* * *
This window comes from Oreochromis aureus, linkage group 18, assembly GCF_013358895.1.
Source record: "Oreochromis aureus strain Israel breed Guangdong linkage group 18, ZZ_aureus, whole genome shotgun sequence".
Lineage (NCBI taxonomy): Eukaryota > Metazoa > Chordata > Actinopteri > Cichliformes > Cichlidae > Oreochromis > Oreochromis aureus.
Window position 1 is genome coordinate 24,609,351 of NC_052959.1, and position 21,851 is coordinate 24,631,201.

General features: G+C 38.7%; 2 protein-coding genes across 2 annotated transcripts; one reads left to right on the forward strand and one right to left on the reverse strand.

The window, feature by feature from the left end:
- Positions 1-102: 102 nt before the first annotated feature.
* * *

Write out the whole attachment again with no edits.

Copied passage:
This window comes from Oreochromis aureus, linkage group 18, assembly GCF_013358895.1.
Source record: "Oreochromis aureus strain Israel breed Guangdong linkage group 18, ZZ_aureus, whole genome shotgun sequence".
Lineage (NCBI taxonomy): Eukaryota > Metazoa > Chordata > Actinopteri > Cichliformes > Cichlidae > Oreochromis > Oreochromis aureus.
Window position 1 is genome coordinate 24,609,351 of NC_052959.1, and position 21,851 is coordinate 24,631,201.

General features: G+C 38.7%; 2 protein-coding genes across 2 annotated transcripts; one reads left to right on the forward strand and one right to left on the reverse strand.

The window, feature by feature from the left end:
- Positions 1-102: 102 nt before the first annotated feature.